Connecticut Governor Race up for Grabs amid Voting Dispute


Republican candidate Bob Stefanowski conceded to Democrat Ned Lamont in Connecticut’s race for governor Wednesday morning, reports WTNH TV News.

The concession came after Stefanowski earlier sought a court injunction to stop certain ballots cast in New Haven and the University of Connecticut from being included in the total tally.

The Madison businessman’s campaign raised concerns about some first-time voters in New Haven being allowed to vote after swearing as a group they’ve never registered to vote before in Connecticut. The potential voters were waiting in a long line to take advantage of the state’s Election Day voter registration law.

“We have rules for a reason. We have cutoffs and deadlines that they are not honoring,” said State Republican Party Chairman J.R. Romano. Gabe Rosenberg, a spokesman for the Secretary of the State’s Office, said the votes were “being segregated and they’re being counted” toward the final tally, unless a judge orders otherwise.

All eyes were on the close race for governor in which the two major party candidates, Stefanowski and Democrat Ned Lamont, have argued for months over who is better positioned to fix Connecticut’s fiscal ills. As of 10 p.m., the race remained too close to call.

By Tuesday evening, more than 42 percent of the state’s record 2.16 million registered voters had cast ballots, according to Secretary of the State Denise Merrill’s office. Merrill said the elections were going smoothly despite some long lines and some ballots getting dampened by rainwater from voters’ jackets.

Turnout is typically about 55 percent to 65 percent in midterm elections.

The vote for governor headlines midterm balloting in Connecticut that includes a re-election bid for Democratic U.S. Sen. Chris Murphy, contests for the state’s five U.S. House seats and other statewide and local races. Murphy easily won his bid for a second term .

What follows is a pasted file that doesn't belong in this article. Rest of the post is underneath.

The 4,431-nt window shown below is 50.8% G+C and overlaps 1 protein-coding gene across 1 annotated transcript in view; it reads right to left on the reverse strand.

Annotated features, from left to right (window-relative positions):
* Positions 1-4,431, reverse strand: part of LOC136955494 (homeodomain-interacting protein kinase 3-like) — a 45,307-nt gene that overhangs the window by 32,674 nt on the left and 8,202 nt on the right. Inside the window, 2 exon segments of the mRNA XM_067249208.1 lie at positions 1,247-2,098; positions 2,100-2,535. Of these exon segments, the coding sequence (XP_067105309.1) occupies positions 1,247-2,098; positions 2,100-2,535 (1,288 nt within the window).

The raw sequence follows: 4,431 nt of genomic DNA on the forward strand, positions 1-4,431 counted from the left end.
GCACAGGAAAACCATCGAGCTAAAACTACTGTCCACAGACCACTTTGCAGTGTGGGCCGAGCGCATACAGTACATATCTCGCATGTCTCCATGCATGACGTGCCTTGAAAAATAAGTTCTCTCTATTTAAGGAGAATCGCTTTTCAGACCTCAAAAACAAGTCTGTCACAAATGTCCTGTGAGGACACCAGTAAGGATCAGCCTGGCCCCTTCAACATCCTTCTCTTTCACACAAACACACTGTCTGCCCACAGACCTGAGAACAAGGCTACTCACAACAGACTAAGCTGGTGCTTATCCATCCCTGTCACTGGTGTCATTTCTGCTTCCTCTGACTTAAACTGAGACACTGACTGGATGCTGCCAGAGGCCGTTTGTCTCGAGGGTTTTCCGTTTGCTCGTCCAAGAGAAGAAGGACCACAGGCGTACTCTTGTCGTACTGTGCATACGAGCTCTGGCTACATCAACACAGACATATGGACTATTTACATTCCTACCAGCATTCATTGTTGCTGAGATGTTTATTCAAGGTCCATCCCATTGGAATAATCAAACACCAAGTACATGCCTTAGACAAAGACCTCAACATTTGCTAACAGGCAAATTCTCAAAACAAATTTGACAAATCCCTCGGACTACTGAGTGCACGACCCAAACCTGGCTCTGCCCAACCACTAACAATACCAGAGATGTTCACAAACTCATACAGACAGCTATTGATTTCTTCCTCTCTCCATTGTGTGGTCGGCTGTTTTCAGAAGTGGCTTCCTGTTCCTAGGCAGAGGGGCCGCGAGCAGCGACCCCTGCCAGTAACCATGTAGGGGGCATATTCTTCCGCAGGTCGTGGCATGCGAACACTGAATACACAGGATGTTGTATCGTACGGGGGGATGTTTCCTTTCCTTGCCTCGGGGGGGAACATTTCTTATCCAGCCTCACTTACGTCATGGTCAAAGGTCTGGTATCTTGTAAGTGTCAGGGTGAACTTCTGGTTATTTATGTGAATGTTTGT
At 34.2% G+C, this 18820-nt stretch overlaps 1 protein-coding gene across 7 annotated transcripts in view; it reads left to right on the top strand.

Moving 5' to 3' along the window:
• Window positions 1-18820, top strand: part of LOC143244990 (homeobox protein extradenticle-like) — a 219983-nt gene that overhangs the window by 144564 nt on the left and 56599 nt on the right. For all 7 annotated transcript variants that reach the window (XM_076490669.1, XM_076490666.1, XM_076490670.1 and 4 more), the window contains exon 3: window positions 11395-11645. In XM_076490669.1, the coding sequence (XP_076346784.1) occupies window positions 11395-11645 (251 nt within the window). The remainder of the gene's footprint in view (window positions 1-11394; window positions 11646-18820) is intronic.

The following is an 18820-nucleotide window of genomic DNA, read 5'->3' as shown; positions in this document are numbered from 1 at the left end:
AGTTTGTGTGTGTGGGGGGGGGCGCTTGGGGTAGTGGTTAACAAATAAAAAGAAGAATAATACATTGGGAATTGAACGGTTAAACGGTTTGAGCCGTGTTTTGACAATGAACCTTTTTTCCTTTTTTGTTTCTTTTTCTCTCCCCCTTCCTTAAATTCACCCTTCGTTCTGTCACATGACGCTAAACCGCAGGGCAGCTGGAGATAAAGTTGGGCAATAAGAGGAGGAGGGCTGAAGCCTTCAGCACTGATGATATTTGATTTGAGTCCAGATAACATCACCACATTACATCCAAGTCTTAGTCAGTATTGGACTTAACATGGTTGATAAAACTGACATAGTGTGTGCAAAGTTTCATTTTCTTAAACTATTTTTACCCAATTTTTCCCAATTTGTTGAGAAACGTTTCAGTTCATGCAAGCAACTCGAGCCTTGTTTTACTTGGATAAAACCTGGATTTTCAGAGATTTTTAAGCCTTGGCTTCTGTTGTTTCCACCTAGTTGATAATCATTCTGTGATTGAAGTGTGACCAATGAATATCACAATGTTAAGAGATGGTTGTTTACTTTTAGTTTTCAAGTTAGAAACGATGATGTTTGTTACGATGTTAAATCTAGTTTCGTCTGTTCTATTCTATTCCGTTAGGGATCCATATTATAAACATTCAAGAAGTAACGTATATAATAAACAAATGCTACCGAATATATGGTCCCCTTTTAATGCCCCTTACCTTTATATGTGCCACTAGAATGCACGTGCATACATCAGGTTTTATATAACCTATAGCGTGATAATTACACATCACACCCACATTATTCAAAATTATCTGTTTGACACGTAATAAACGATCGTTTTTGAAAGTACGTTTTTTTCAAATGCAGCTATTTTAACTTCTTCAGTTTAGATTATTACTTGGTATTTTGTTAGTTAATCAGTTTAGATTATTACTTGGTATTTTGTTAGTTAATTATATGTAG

Stefanowski, of Madison, and Lamont, of Greenwich, led a pack of five men vying to succeed Gov. Dannel P. Malloy, a Democrat who narrowly won the state’s top office in 2010 and 2014. Petitioning independent candidate Oz Griebel, a former Republican and Hartford business advocate, conceded the race by mid-evening. His running mate, former Democrat and attorney Monte Frank, praised their campaign, saying “When the others engaged in the politics of fear, we offered the politics of hope.”

Lamont and other Democratic candidates have made this election partly a referendum on President Donald Trump, and Lamont has promised to be the state’s firewall against the president’s policies.

But the state’s continued economic challenges, including projected budget deficits, have also been a key issue.

Republican state Rep. Doug Dubitsky, who greeted voters in a drizzling rain outside a polling place in Norwich, said he wasn’t sure how much influence the president will ultimately have on the state’s election.

“It’s hard to tell how the whole Trump situation is going to play out,” he said. “Certainly there are angry people who hate Trump and will vote against anybody who is associated with Trump. And there are some who love Trump and will vote for anybody that’s associated with him.

“Most of the people that I’ve spoken to are really concerned about Connecticut’s economy,” he said. “Because really, everything flows from that: education health care, municipal issues.”

Stefanowski has painted Lamont as a clone of the unpopular Malloy who would preside over tax increases.

A rare Republican in heavily Democratic Hartford, Ken Lerman said high taxes — not Trump — were foremost on his mind as he filled out his ballot.

“Our taxes keep rising. We can’t afford it,” said Lerman, an attorney and chairman of the Hartford Republican Town Committee. “We need a change in government.”

Lamont, in turn, has accused Stefanowski of proposing a reckless tax-cutting plan and being a threat to Connecticut’s values, including the state’s strong gun control laws and protections for women.

Libertarian Rod Hanscomb and Mark Stewart Greenstein, co-founder of Americans for Minimal Government Party, were also on the ballot.

This report contains material from The Associated Press.


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